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MY TWO SNOW MOTION TREATS

The first snowmobile I had, in the 1970s, was a huge, lumbering old Sno-Cruiser. It had a wide track--20 inches I believe--and a large seat. I would have my two young sons sit behind me, & behind them Queeny, our dog rode, standing crossways. Away we zoomed, at a blinding 30 miles per hour--top speed.

The dog had an amazing ability to keep her balance standing there no matter how the machine swerved or bounced. She loved riding and hopped onto the seat as soon as the engine started. If it didn’t start immediately she flew into an outraged flurry of barking, calling that machine every obscene name in the Terrier Cross language.

The Sno-Cruiser was a sturdy, reliable sled. It gave us trouble-free performance for as long as we had it. Eventually of course, my kids wanted a sleeker, faster one.  

Our next snowmobile was prettier and fancier, but more fragile and temperamental as well. Now my ability, inclination and patience when it comes to fussing with fitful machinery are severely limited. A half hour of futile tinkering can change me from the fairly decent individual I am into an enraged, dangerous lunatic. Getting it fixed by a pro was  very expensive. By the time I got rid of it I decided  snowmobiling wasn’t worth the expense and effort. I was busy with many other things as well. Who needed it?

Anyway,  I had discovered cross-country skiing by then and was convinced that that sport was a much better choice. The hardware is much cheaper. It uses no fuel. There are no moving parts--except on the skier.

It is an excellent exercise and produces no noise or CO2 emissions. The latter two virtues made me feel very righteous. I imagined snowmobilers to be fat, lazy individuals on noisy, pollution-spouting monstrosities while I was lean, fit and environmentally squeaky-clean.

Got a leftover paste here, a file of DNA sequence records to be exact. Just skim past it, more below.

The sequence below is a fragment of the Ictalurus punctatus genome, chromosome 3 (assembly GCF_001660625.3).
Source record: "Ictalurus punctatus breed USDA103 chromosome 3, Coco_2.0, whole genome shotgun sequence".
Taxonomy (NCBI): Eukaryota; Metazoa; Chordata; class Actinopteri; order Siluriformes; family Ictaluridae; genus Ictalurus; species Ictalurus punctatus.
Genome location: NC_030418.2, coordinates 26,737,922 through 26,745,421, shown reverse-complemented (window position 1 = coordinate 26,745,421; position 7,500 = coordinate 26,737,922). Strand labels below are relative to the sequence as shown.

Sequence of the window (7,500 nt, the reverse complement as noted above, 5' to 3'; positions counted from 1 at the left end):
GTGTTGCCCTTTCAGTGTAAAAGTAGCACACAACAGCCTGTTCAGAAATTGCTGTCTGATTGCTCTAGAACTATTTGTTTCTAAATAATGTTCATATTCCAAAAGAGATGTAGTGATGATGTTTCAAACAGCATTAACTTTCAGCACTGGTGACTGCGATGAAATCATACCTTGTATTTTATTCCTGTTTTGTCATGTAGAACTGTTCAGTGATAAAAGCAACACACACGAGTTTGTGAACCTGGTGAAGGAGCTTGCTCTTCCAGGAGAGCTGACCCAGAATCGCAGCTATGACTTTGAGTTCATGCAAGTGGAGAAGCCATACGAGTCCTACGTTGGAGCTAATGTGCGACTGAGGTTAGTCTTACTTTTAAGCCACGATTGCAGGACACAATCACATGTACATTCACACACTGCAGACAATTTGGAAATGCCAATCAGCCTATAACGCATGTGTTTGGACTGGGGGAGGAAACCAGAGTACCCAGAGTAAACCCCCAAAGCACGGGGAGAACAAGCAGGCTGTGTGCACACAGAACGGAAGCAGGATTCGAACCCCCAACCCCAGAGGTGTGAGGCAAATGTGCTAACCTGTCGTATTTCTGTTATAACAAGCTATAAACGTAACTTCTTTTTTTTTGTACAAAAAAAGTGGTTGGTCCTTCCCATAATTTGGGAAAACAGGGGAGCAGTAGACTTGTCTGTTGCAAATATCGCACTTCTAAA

As well, the glide and rhythmic muscular movements of skiing are satisfying to the point of addiction. In fact researchers have discovered that sustained periods of such activities as running, swimming and skiing produce in the body substances called endorphins, which actually have a narcotic effect. Think of it: you can improve your health, feel virtuous as hell and get high all at the same time.

Why then get back into snowmobiling? Well, after I retired my oldest son,  a power sled fanatic,  reintroduced it to me, years after I had left it. I borrowed a machine to take part in the Snowden Snowmobile Poker Rally in 1992 and enjoyed it immensely. Then too I was almost the only skier in a community where nearly everyone had a sled, so there was a social element.

By no means, however, did I abandon cross-country skiing. It is still my favourite winter pastime and will continue to occupy much of my outdoor leisure time. And Esther enjoys it as much as I do. For most of the past 40 years for me (and the past 26 years for Esther) the sport was much enhanced by having one or two dogs on each outing; their wild excitement made the sport that much more enjoyable. In fact one of the main purposes of our snowmobile has been to  make trails on which to ski.  It’s been the best of both worlds.

I’ve had four more snowmobiles since the Sno-Cruiser and sold the last one last spring. We have since moved into a city condo where, of course, there’s no opportunity for snowmobiling. We have however, found places in the parks and elsewhere to cross-country ski.

We who inhabit the Western plains of Canada are faced each year with a long, cold, dark and gruelling winter.  Anything we can do to help us survive it without becoming chronic whiners or TV and social media addicts is worth trying. The secret is to find an activity that appeals to you--curling (Esther and I did that most years), hockey, snowshoeing--whatever, then get out and do it.


Contact Esther or me to comment on columns. Our new address: 110 201 Cree Place Saskatoon, SK  S7K 7Z3. Phone 306 384 8657. Email:  This email address is being protected from spambots. You need JavaScript enabled to view it.

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Wednesday January 12, 2022